Miranda Darby, Ph.D., is an expert in molecular biology and computing. She comes to Hood after working since September 2012 as a postdoctoral fellow in the Stanley Division of Developmental Neurovirology in the Johns Hopkins School of Medicine, where she developed and implemented bioinformatics tools to study the genome. Prior to that, she completed thesis research at the Johns Hopkins School of Medicine, examining the mechanisms that regulate gene transcription.

Keep reading.

Apply Now for New Doctoral Program

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Hood College is now accepting applications for a new organizational leadership doctoral program. The 60-credit, three-year experience leads to a choice of two degrees: (1) Doctorate of Organizational Leadership (DOL) – For those in public and private education, the non-profit sector, training and development, government or military. (2) Doctorate of Business Administration (DBA) – For those employed in business and industry who hold business and related graduate degrees.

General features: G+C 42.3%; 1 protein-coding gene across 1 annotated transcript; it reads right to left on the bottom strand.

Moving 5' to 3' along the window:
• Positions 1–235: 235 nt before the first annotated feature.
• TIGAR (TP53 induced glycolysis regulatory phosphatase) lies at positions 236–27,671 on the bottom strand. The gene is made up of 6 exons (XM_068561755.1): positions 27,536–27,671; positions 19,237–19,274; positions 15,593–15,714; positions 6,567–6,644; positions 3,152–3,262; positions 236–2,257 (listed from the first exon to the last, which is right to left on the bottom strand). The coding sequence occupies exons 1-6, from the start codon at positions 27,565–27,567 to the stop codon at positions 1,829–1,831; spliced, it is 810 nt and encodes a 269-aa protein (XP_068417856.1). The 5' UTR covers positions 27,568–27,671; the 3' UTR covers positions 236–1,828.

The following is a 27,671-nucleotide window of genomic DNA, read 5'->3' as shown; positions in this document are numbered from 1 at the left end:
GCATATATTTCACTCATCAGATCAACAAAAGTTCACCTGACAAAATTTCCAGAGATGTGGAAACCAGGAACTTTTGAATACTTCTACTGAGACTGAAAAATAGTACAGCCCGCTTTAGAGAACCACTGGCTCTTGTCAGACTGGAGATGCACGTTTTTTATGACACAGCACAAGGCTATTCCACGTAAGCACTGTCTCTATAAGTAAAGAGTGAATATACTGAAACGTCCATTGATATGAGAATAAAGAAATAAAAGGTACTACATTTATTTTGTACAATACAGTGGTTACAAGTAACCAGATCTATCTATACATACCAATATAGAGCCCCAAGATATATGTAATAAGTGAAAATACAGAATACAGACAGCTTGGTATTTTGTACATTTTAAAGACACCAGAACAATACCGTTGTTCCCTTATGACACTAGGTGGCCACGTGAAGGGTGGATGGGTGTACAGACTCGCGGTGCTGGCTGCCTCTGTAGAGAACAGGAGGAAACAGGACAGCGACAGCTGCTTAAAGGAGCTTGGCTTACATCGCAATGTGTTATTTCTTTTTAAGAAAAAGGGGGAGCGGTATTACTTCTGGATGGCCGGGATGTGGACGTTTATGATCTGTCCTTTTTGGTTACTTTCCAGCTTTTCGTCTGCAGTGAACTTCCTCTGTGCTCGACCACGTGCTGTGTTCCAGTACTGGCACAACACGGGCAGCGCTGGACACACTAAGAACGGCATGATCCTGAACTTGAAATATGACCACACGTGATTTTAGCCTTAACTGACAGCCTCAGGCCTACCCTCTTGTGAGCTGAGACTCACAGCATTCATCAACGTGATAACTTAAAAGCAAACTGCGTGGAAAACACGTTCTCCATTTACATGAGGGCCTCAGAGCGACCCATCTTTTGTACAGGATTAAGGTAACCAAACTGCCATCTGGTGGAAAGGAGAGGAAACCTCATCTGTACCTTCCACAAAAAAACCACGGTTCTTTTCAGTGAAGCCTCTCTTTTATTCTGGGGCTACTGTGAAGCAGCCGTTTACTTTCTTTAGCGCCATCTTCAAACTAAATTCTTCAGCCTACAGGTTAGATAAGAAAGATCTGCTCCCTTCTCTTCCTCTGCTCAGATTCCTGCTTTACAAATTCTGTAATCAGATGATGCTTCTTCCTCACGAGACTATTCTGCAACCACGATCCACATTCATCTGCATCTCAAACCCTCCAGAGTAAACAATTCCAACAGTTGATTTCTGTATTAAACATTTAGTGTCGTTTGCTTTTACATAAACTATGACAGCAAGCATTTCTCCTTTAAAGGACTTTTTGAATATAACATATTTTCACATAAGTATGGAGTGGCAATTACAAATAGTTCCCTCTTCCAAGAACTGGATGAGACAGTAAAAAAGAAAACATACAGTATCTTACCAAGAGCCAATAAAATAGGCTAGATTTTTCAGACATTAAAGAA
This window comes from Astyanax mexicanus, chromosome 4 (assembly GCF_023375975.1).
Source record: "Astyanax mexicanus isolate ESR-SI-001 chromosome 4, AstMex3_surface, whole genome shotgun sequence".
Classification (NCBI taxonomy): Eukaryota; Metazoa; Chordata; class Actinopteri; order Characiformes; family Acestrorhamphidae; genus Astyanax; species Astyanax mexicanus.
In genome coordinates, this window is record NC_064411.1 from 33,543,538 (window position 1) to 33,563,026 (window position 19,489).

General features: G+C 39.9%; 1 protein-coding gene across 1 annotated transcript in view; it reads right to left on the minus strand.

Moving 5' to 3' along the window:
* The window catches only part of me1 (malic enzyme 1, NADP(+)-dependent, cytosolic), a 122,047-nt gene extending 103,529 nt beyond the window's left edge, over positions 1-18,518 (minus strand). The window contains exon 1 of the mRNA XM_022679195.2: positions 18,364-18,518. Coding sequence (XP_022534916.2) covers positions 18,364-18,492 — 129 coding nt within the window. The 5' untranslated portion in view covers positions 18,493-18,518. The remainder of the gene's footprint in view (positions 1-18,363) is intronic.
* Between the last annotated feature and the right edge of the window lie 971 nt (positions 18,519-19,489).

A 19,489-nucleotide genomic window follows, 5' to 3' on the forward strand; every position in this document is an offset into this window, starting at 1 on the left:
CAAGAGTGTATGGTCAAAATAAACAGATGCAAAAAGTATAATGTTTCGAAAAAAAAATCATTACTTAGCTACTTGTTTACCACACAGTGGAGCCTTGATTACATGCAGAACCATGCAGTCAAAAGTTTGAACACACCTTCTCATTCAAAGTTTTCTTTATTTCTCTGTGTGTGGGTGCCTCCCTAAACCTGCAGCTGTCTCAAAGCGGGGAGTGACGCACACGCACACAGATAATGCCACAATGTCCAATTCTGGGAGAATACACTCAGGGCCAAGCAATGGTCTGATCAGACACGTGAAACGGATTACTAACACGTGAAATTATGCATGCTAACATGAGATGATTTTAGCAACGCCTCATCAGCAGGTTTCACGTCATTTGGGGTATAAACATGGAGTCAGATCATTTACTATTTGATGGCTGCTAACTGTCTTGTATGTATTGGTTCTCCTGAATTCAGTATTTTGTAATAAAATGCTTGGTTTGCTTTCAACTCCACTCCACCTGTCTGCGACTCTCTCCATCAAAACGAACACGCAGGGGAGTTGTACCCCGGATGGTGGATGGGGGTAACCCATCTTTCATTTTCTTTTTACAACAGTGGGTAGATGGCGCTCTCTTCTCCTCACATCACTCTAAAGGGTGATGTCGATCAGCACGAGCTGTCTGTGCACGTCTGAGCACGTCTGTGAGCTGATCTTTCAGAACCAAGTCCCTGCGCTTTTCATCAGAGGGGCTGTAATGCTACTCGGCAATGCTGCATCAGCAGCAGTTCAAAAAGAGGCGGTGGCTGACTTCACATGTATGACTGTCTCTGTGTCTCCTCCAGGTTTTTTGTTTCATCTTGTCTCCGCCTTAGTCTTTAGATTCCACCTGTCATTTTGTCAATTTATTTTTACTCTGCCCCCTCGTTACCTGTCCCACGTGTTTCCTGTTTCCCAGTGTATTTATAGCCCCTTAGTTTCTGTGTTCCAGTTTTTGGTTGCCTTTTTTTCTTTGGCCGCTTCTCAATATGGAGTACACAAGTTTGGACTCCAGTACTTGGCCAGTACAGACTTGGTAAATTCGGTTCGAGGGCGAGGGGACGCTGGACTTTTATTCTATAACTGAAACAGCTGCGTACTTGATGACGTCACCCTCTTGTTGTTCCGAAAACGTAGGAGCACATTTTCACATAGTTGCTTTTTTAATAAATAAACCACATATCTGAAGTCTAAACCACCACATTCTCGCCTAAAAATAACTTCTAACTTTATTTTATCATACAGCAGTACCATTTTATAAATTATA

The multidisciplinary program is structured by cohort. Both DOL and DBA candidates advance together through core and research courses. They then begin to differentiate their degree pursuit—DOL or DBA—by specializing in business, psychology and counseling or education courses. Finally, they complete their capstone work.

Classes are held on the college’s Frederick, Md., campus on a schedule that accommodates working professionals. The application period for the first cohort closes May 15, 2016. Learn more.

Meet Program Directors at Virtual Open Houses

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Can’t make it to campus but want to talk with top faculty about Graduate School programs?  Six virtual open houses in November 2015 provide online opportunities to do just that.